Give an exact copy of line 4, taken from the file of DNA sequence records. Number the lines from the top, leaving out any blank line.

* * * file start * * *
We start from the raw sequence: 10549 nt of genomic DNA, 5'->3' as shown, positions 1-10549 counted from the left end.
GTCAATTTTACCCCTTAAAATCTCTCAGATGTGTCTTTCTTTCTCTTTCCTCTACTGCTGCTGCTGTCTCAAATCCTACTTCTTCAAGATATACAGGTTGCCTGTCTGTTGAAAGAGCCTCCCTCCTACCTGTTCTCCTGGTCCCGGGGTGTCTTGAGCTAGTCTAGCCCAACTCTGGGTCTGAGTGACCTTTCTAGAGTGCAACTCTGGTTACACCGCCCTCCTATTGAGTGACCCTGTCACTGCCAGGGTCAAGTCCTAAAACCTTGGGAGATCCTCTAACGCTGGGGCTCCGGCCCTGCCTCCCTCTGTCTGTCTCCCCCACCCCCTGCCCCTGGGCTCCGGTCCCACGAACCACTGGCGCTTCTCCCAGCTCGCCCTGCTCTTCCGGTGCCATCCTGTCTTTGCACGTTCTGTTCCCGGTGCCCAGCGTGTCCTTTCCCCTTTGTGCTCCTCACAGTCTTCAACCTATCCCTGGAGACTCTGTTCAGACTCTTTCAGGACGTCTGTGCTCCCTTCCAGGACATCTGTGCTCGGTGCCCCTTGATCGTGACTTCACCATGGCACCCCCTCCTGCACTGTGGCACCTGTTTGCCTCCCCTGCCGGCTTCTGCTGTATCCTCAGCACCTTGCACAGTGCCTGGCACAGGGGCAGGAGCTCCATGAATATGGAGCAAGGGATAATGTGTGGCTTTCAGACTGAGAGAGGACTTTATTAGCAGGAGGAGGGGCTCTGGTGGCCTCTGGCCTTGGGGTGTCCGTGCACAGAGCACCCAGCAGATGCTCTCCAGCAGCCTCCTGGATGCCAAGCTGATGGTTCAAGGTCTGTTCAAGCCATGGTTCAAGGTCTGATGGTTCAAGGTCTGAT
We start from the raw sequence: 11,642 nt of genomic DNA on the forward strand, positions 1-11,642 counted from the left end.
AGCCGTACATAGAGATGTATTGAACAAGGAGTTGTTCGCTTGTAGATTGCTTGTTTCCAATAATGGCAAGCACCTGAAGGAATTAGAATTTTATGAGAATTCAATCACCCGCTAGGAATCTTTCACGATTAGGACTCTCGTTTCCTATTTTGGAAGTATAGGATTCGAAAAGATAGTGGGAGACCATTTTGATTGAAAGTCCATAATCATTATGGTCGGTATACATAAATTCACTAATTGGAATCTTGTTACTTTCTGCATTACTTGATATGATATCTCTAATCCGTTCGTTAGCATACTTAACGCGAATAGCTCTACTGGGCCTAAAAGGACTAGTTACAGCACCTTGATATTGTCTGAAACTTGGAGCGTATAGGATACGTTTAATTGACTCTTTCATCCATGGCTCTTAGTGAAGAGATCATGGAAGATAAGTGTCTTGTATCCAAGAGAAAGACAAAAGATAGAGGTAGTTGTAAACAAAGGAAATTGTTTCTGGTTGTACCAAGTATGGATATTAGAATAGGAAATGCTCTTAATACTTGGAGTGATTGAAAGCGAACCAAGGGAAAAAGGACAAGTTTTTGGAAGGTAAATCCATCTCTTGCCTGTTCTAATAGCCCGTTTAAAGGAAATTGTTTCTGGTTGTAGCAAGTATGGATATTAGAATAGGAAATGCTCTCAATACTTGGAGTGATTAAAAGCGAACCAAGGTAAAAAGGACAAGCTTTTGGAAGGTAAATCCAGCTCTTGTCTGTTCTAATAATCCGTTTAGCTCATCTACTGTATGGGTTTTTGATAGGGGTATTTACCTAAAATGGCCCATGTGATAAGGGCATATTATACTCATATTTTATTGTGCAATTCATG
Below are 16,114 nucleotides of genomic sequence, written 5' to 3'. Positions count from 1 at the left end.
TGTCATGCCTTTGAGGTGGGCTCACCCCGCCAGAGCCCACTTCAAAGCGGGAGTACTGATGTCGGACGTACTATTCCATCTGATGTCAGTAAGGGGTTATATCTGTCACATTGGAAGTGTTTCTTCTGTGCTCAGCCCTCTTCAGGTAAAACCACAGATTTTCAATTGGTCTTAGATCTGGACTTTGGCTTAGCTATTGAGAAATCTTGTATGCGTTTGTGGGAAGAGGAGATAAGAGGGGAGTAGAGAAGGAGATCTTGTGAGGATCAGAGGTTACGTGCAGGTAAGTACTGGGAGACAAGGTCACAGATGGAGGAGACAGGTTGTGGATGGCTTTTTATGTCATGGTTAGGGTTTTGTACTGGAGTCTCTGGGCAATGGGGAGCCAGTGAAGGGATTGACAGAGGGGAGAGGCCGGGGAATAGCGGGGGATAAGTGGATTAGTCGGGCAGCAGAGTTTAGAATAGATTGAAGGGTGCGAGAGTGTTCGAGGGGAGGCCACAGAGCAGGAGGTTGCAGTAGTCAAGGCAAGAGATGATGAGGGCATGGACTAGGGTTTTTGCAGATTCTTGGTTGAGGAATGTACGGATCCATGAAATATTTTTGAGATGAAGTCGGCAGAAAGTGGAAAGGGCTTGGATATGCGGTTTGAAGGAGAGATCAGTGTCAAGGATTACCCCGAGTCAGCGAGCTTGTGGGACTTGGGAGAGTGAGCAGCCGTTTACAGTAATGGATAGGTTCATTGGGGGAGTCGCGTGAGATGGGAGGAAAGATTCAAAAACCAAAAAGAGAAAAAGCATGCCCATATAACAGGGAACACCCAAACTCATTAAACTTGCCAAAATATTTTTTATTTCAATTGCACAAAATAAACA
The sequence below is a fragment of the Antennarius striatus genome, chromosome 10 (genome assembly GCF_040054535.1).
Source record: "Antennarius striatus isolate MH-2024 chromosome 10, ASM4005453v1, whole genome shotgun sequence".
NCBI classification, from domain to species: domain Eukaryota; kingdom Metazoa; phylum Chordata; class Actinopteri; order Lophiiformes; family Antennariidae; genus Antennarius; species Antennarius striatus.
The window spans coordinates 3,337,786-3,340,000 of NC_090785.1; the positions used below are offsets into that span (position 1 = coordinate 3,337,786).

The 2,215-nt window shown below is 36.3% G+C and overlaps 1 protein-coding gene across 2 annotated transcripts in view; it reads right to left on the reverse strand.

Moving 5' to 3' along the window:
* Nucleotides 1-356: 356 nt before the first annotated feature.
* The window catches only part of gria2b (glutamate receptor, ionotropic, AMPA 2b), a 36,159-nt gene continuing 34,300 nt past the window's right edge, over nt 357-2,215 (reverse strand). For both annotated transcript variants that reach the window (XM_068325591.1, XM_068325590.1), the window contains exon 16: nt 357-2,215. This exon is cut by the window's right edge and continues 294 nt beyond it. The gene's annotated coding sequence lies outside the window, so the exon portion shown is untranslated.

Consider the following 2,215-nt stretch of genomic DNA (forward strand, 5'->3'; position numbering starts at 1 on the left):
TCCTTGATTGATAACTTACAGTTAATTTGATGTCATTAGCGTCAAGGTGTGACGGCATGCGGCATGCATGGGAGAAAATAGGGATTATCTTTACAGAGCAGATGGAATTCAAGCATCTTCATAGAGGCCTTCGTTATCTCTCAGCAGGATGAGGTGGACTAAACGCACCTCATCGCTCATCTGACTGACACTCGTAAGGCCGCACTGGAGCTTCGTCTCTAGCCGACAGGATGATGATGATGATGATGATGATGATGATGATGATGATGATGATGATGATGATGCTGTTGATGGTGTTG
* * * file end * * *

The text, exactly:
AGCCGTACATAGAGATGTATTGAACAAGGAGTTGTTCGCTTGTAGATTGCTTGTTTCCAATAATGGCAAGCACCTGAAGGAATTAGAATTTTATGAGAATTCAATCACCCGCTAGGAATCTTTCACGATTAGGACTCTCGTTTCCTATTTTGGAAGTATAGGATTCGAAAAGATAGTGGGAGACCATTTTGATTGAAAGTCCATAATCATTATGGTCGGTATACATAAATTCACTAATTGGAATCTTGTTACTTTCTGCATTACTTGATATGATATCTCTAATCCGTTCGTTAGCATACTTAACGCGAATAGCTCTACTGGGCCTAAAAGGACTAGTTACAGCACCTTGATATTGTCTGAAACTTGGAGCGTATAGGATACGTTTAATTGACTCTTTCATCCATGGCTCTTAGTGAAGAGATCATGGAAGATAAGTGTCTTGTATCCAAGAGAAAGACAAAAGATAGAGGTAGTTGTAAACAAAGGAAATTGTTTCTGGTTGTACCAAGTATGGATATTAGAATAGGAAATGCTCTTAATACTTGGAGTGATTGAAAGCGAACCAAGGGAAAAAGGACAAGTTTTTGGAAGGTAAATCCATCTCTTGCCTGTTCTAATAGCCCGTTTAAAGGAAATTGTTTCTGGTTGTAGCAAGTATGGATATTAGAATAGGAAATGCTCTCAATACTTGGAGTGATTAAAAGCGAACCAAGGTAAAAAGGACAAGCTTTTGGAAGGTAAATCCAGCTCTTGTCTGTTCTAATAATCCGTTTAGCTCATCTACTGTATGGGTTTTTGATAGGGGTATTTACCTAAAATGGCCCATGTGATAAGGGCATATTATACTCATATTTTATTGTGCAATTCATG